This team started as something completely different. I had just finally made the decision to drop Sirfetch’d from a team in favor of Conkeldurr. All of a sudden I realized I had a serious problem with Iron Defense Ferrothorn. Now I was thinking: this team needs a Fire type and preferably a special attacker. That’s where I thought to include Heat Rotom. Now I know this isn’t a revelation for most people, but in my iterations of running different Rotom (mainly Wash) I never thought to include and run Heat Rotom with the same set I run Wash Rotom with.
That’s when I realized I could make Rotom a real offensive threat on this team (the kind that tears through things, not the kind that sets up). So, in order to do that I’d need to add a Fake Tears user. The best option for me was going to be Whimsicott as I had no Pokémon that needed Focus Sash yet and no real form of speed control.
Now I needed a powerhouse with some coverage. I settled on Tyranitar as it was already on the team that I built this one from and its typing gave my defensive coverage options that I didn’t already have. However, this made me realize that I was astonishingly weak to Water. So, I felt the addition of Gastrodon would help. Gastrodon could also give me a counter to the Coalossal + Dragapult duo that has inundated the ladders.
The initial version of this team had Dusclops as its sixth, which worked pretty well (I laddered it to 1600 on Pokémon Showdown pretty quickly). Luckily, Collin Heier (TheBattleRoom in Twitch) showed me a better way. And that way was Corviknight. Corviknight would offer me a secondary form of speed control as well as a reliable sand wall. The number of things it answered for this team FAR outweighed its risk. And after testing it I was able to ladder the team to 1750 without losing a game (I know that’s not that high but I was under massive time constraints). So now we finally had the finished product and were ready to unveil it to the world.
▶️ Get the team’s paste here!
Note: I tried to leave out things that I felt were obvious and focused on how the team plays.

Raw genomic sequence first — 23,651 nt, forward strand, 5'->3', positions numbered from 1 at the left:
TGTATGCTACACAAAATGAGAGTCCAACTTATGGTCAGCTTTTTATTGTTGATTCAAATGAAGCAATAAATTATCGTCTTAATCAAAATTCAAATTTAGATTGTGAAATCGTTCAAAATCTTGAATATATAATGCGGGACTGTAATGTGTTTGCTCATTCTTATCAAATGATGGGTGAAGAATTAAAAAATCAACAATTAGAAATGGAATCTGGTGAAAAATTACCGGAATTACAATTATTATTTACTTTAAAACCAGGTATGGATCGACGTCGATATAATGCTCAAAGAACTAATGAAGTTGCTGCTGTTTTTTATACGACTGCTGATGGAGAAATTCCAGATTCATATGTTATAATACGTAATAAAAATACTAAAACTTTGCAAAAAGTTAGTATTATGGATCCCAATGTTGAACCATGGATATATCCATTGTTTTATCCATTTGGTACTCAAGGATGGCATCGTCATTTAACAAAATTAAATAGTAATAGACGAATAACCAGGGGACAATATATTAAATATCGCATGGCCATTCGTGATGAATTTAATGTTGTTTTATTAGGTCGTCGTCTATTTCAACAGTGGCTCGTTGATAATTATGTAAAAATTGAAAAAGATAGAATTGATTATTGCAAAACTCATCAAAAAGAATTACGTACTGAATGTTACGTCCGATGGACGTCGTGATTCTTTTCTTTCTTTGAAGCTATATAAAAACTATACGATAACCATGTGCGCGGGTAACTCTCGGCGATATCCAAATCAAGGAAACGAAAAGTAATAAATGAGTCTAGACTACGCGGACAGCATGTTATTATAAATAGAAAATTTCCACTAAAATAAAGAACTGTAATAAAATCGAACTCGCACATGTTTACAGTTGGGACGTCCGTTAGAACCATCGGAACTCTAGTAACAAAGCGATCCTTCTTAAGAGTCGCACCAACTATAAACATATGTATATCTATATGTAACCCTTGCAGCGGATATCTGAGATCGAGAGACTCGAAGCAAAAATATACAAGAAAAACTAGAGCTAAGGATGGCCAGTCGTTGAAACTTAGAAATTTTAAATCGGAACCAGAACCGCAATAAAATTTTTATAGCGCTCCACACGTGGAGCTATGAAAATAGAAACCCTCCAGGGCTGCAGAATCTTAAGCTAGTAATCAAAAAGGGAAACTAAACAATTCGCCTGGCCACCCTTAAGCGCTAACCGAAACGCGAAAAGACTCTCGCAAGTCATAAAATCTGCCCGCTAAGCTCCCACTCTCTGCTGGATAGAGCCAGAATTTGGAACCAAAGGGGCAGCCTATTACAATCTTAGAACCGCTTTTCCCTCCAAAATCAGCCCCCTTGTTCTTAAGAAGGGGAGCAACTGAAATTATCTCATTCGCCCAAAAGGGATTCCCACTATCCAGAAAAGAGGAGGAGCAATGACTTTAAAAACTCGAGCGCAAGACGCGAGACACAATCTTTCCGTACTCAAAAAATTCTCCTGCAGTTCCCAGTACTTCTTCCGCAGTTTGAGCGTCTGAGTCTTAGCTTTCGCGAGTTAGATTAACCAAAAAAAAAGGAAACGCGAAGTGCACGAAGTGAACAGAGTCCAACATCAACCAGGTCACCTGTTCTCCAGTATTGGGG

Conkeldurr @ Flame Orb
EVs: 236 HP / 252 Atk / 20 SpD
– Drain Punch
– Mach Punch
– Thunder Punch
Conkeldurr was a bit of a mixed bag on this team. It certainly had its moments in the sun, but its most important role ended up being what it often is. Keep Tyranitar in check, keep Excadrill in check, and punish predictable Togekiss switch-ins. I had two moveset decisions to make with Conkeldurr:
- Protect or Detect. Protect is the poor man’s Detect, and I just didn’t have the PP Ups to make it work. Go with Detect obviously if you have the resources. And…
- Thunder Punch or Ice Punch. I really liked the idea of Ice Punch as it would make Conkeldurr a reliable revenge killer of enemy Dragapult. However, I felt I had enough Dragapult checks and found the ability to setup Electric Terrain to be a bit more useful in this meta where sleep is so prevalent.
Notably I found I had difficulties switching in Conkeldurr because of its shared neutral and super effective weaknesses with the common leads on this team. That’s where I feel it was a mixed bag, as I would usually have to wait for one of my leads to go down before bringing it in. And having to wait (not necessarily but usually) a turn to proc burn meant that, if I brought it in against an Incineroar or Arcanine, they would be able to switch out and come back in to drop my Attack.
252+ Atk Guts Conkeldurr Drain Punch vs. 220 HP / 0 Def Tyranitar (Dynamaxed): 412 (101.4%) – 492 (121.1%) — guaranteed OHKO
252+ Atk Guts Conkeldurr Drain Punch vs. 4 HP / 0 Def Excadrill (Dynamaxed): 336 (90.3%) – 396 (106.4%) — 43.8% chance to OHKO